The Evening Show

Revealing the Universe Through Astrophotography

Addendum: This book is also now available on Kindle.

I just released on iBooks my first digital book, which is also my first book on Astrophotography. I’ve long been an opponent of self-publishing, and now that I’ve done it, does that make me a hypocrite? No, it means I’ve learned the error of my ways (technically to be a hypocrite, I’d have to self-publish AND STILL tell people that self-publishing was a dumb thing to do). Let me tell you how…

A long time ago in a career far far away, I wrote a book. I had some help, but I was the lead author of a best selling book (in its little niche) called The OpenGL SuperBible. It was originally published by Waite Group Press, and through the course of several editions and updates, eventually found a home at Addison Wesley. That book was great for my career at the time, and though it did not make me rich in sales, it opened a lot of very lucrative doors for me, such as an adjunct-professor spot at a local trade school as a teacher, and it got me out of the healthcare software business back into vis-sim and scientific visualization, which was the software development career I had originally envisioned for myself.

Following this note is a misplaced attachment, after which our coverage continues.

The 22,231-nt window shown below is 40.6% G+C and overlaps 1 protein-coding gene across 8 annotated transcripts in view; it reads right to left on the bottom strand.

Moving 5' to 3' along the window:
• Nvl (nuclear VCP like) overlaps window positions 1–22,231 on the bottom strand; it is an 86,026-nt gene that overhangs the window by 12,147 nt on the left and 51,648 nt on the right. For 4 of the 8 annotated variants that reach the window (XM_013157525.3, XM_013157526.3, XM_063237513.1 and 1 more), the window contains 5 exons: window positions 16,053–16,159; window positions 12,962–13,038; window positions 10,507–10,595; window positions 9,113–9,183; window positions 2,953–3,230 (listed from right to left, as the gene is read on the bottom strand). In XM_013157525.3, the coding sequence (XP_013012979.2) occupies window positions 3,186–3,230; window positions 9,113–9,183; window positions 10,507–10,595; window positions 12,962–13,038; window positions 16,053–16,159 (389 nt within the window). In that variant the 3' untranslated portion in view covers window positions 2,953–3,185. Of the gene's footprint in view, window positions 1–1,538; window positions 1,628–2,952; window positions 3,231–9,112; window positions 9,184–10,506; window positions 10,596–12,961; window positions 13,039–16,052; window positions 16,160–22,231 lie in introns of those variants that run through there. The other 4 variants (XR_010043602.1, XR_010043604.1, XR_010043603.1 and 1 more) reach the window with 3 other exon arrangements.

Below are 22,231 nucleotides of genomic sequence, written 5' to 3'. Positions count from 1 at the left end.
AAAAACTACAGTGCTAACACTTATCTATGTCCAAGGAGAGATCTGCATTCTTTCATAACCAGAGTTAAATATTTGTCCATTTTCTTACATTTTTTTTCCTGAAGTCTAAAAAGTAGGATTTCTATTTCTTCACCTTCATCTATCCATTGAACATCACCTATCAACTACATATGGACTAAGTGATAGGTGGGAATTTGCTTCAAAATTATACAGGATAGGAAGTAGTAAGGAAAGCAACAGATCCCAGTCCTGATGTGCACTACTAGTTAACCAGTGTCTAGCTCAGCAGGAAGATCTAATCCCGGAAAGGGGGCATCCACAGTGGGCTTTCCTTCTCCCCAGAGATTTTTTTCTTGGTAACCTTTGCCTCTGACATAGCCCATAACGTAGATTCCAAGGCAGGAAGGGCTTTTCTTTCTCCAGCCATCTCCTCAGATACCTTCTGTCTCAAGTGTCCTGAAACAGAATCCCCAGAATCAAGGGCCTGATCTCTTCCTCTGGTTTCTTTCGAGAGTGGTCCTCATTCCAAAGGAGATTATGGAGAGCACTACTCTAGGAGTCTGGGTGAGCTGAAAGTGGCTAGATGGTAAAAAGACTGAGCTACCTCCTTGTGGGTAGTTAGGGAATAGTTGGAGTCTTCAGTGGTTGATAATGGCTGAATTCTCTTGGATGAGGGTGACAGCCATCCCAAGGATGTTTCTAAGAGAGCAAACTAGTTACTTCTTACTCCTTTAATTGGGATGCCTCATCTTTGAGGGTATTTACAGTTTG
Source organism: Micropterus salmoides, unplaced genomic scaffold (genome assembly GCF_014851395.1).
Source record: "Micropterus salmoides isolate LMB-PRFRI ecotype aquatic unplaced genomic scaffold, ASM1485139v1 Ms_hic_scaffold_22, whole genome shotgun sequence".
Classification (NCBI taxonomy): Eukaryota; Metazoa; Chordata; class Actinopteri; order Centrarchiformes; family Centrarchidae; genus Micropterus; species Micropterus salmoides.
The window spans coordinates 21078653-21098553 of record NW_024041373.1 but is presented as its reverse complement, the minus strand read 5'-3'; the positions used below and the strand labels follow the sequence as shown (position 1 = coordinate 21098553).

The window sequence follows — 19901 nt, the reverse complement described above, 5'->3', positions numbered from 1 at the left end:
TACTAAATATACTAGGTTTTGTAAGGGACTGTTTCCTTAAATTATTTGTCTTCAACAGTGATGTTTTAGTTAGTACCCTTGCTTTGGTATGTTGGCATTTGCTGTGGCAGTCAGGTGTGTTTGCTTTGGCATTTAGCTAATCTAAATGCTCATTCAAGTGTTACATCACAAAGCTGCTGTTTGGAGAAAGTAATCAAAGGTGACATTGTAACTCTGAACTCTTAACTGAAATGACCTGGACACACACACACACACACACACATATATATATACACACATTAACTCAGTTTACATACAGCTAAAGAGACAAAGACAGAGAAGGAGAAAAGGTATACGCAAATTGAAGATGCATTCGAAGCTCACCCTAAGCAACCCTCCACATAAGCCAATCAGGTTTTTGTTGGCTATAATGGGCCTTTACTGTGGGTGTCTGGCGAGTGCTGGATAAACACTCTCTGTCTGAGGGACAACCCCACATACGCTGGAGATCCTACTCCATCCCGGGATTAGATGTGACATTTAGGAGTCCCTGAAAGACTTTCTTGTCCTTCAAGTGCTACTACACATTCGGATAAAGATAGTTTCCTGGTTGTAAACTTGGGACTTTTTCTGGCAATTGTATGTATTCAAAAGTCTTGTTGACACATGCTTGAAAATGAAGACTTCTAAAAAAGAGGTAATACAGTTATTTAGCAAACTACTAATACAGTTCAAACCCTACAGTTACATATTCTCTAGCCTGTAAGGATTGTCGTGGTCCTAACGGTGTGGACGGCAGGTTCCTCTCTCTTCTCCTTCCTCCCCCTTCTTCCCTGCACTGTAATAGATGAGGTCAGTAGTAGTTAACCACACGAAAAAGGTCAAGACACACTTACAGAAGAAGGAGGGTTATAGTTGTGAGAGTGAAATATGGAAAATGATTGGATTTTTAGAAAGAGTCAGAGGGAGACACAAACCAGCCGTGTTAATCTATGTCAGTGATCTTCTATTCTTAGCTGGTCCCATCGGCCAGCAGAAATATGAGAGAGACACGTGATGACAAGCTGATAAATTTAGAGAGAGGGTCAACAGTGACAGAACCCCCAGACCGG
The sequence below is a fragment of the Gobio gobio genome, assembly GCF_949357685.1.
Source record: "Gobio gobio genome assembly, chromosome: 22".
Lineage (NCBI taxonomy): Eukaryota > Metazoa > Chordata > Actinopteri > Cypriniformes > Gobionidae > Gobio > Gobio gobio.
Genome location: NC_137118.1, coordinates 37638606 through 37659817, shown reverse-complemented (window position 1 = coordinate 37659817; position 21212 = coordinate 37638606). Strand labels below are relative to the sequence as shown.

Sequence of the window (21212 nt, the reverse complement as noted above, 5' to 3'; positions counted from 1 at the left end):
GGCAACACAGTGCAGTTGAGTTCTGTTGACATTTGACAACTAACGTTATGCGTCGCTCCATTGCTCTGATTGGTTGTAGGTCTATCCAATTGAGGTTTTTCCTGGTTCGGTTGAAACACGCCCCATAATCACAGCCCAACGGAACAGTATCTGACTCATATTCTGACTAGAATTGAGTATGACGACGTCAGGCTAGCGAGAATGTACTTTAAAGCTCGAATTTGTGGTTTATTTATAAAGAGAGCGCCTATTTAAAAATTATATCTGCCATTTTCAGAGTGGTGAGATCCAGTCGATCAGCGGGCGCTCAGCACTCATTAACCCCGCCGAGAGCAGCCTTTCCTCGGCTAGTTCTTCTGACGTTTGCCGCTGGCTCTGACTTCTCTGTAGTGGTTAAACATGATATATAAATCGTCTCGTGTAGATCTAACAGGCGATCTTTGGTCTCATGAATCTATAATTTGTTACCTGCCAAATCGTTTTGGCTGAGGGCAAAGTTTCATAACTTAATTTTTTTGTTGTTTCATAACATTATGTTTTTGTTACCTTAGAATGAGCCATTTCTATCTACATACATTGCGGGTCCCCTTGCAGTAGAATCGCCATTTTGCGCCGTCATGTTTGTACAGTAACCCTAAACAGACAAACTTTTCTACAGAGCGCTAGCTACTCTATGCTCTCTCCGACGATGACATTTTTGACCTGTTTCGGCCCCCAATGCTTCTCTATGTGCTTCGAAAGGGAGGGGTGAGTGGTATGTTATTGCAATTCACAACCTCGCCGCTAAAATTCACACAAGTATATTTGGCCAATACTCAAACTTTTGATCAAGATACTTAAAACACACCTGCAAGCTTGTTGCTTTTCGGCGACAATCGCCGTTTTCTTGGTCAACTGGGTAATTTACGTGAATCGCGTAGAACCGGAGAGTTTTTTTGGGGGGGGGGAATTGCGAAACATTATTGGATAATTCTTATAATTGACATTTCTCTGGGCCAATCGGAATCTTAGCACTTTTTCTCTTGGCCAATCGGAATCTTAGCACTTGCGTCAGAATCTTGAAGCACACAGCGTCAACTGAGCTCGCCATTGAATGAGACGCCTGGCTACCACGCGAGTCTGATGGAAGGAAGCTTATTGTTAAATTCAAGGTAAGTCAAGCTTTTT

Writing a book is an incredible experience like none other in my career. Each edition once completed was followed by swearing to both the old gods and the new that I would never write another book. Then the 2nd edition came… the 3rd, and so on (I did finally turn loose of the reins with the 6th edition).

This book is certainly one of the highlights of my career.

Being an author does wonders for your self-esteem and confidence too, and bordering on arrogance, I was often full of advice for other would-be authors. Sometimes this was solicited… at other times not so much. I felt a huge burden to help my fellow man/woman, especially every time I heard the following:

“I’m self-publishing my book, so I can keep more of the profits”.

Poor fools, I had to save them. It was my moral obligation.

I’ve self-published software before, and the act of promoting the software is easily more work than creating it in the first place. Publishing is I’m sure the same way (I still believe this to be true). My opinion was that self-publishing is for people who don’t have a strong enough book to find a publisher, or people who don’t realize how much work it is to sell a product once it’s produced. Publishers, will make you famous. They will pay you, they will arrange book signings, they will put your book in catalogs, and most likely you will actually make far more money than if you’d published it yourself. They will open doors of opportunity for you that you never imagined, and even better once the book is done you don’t have to keep working to promote it yourself.

Went to a publisher, but made very little money for your book? You’d have made even less most likely if you had to pay to print and distribute the books yourself. Almost certainly.

Okay, so why did I self-publish? Why did I change my mind?